Miscarriage refers to the loss of a pregnancy before the fetus is viable [1] and is a common occurrence in 10–15% of all clinical pregnancies [2]. Most miscarriages, around 80%, occur during the first trimester of pregnancy [3]. The physical and psychological burdens of miscarriage can impact the couple, family, and attending physicians [4, 5]. While most miscarriages are unavoidable, particularly in genetically susceptible women [6], seeking help such as counseling during or after pregnancy has decreased or ameliorated physical and mental health issues [7]. However, in resource-limited countries, such as sub-Saharan Africa, stigma, shame, guilt, and superstition can prevent women from seeking help from appropriate institutions [8]. Such barriers could promote self-management of the devastating experiences of miscarriage from being publicly discussed. Instrumental support, such as financial assistance and healthcare accessibility, and sociodemographic factors, such as education and age, can influence help-seeking behaviors and impact post-miscarriage health problems (PMHP).

In Ghana, government health facilities and private organizations, including “MARIE STOPES Ghana,” offer counseling services aimed at reducing PMHP risks [9]. Miscarrying women in Ghana are often provided with various forms of social and psychological support from family, friends, and peer visitors who have personal experience with miscarriage. For many resource-limited countries, such as Ghana, achieving the Sustainable Development Goal (SDG)-3 [10] involves recognizing the essential role of enhancing maternal health and well-being.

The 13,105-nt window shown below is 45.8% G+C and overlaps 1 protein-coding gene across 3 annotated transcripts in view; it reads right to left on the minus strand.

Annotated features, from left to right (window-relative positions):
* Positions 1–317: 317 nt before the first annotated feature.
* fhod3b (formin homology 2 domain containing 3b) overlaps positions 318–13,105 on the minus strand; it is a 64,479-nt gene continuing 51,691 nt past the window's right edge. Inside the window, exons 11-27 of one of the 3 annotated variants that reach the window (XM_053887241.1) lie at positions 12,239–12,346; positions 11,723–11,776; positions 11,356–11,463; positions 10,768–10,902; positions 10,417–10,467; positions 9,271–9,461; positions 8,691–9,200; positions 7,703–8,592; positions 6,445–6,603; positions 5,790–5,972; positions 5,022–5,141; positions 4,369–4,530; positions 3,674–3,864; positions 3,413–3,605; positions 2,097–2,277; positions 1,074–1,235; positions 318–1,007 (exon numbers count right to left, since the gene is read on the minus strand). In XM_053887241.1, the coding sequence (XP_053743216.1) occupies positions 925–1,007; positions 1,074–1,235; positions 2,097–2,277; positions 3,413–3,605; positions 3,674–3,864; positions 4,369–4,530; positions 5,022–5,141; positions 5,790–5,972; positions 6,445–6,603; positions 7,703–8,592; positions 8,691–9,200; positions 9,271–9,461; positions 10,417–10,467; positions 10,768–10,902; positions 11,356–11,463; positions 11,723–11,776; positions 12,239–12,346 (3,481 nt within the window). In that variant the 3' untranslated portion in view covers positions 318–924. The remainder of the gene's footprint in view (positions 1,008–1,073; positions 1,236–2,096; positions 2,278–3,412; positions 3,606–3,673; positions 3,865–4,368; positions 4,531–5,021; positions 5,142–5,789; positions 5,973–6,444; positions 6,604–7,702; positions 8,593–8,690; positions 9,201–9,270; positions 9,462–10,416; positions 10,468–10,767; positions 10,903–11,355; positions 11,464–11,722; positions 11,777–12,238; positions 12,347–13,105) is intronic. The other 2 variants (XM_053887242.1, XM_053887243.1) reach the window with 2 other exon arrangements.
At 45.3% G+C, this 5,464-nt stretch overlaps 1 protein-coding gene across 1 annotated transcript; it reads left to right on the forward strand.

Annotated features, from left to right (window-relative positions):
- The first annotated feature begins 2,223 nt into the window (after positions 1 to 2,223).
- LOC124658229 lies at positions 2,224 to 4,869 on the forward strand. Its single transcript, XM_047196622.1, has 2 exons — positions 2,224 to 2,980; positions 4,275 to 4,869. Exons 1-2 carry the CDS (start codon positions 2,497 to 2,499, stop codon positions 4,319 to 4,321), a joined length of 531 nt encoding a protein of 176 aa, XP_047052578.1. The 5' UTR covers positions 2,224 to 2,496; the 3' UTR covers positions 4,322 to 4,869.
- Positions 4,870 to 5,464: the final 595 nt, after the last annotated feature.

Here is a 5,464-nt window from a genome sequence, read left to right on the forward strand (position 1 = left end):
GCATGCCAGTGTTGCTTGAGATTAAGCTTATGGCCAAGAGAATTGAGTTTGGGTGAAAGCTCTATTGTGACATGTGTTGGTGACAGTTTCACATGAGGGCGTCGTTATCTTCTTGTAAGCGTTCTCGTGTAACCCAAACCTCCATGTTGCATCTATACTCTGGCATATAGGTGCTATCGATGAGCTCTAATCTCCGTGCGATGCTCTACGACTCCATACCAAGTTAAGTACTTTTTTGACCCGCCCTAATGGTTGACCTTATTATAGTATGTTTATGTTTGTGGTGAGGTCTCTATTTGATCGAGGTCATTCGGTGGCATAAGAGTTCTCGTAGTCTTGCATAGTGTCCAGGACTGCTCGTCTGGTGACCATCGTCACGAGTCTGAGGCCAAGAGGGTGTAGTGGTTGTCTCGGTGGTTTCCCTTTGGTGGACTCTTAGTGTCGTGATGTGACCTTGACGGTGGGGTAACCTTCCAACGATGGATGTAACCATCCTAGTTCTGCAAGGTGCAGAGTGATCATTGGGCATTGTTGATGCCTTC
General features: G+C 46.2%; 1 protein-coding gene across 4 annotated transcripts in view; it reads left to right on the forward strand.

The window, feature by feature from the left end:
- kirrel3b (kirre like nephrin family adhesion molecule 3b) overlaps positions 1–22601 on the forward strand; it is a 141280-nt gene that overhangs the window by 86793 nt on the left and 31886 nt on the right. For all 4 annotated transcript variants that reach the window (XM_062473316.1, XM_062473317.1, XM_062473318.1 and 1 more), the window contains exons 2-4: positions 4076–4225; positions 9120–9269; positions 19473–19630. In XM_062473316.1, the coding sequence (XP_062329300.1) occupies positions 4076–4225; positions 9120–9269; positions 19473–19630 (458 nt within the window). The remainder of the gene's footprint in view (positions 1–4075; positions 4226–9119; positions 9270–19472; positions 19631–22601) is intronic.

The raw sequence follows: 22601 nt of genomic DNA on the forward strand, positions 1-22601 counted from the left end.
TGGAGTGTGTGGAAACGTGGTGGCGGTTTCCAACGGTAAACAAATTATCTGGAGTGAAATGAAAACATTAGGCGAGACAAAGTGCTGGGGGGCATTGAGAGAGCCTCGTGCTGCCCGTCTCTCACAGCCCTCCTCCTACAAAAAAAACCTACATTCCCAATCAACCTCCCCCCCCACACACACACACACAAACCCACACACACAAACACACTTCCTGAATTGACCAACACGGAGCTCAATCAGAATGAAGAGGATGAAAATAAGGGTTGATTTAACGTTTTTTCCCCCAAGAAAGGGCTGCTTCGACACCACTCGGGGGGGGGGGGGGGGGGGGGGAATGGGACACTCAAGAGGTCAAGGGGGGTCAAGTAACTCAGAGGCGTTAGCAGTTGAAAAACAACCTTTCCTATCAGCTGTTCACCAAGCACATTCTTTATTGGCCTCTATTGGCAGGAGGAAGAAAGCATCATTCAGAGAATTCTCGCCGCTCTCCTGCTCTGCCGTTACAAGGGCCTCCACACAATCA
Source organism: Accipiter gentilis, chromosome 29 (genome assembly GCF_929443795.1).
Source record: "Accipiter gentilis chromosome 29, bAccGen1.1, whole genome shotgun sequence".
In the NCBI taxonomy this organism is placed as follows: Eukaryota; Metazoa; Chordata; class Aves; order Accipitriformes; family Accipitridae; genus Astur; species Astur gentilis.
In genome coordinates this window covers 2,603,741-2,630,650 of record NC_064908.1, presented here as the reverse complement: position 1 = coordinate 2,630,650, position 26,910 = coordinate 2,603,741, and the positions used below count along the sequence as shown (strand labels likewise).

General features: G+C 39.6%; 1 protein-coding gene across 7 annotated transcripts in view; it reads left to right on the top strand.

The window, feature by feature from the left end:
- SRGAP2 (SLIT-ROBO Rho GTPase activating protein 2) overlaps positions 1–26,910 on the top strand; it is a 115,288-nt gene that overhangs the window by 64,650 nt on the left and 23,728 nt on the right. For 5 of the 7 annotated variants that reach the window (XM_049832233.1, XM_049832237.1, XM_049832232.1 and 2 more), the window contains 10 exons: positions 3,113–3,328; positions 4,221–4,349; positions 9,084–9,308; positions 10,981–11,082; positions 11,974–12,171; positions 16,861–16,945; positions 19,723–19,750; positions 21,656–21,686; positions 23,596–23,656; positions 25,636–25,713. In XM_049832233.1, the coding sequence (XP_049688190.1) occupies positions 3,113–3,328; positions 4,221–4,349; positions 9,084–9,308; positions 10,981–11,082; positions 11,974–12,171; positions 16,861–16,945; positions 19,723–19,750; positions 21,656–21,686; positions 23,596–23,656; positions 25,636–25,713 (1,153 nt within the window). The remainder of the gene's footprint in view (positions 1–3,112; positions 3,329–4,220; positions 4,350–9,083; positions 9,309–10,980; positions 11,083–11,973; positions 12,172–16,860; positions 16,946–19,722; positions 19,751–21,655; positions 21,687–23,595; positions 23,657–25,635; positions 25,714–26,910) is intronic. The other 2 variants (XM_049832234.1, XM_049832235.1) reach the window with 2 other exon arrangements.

However, there is no evidence of how help-seeking behavior following miscarriage has influenced PMHP in Ghana. The predominant focus of reports on PMHP [11, 12] is often centered on the causes and effects of this condition, with limited attention given to the influence of help-seeking behavior on PMHP. Understanding the impact of help-seeking behavior could provide valuable insights into designing effective management and prevention strategies. These strategies may include encouraging women to seek help after experiencing a miscarriage to prevent avoidable recurrent miscarriages and providing psychological and emotional support to help women cope with such traumatic experiences.

Therefore, the study sought to examine help-seeking behavior among miscarrying women in Ghana, whether it was sought from healthcare professionals or not, and its influence on PMHP. This information could help design effective management and preventive strategies to encourage affected women to seek help and emotionally support them following a miscarriage.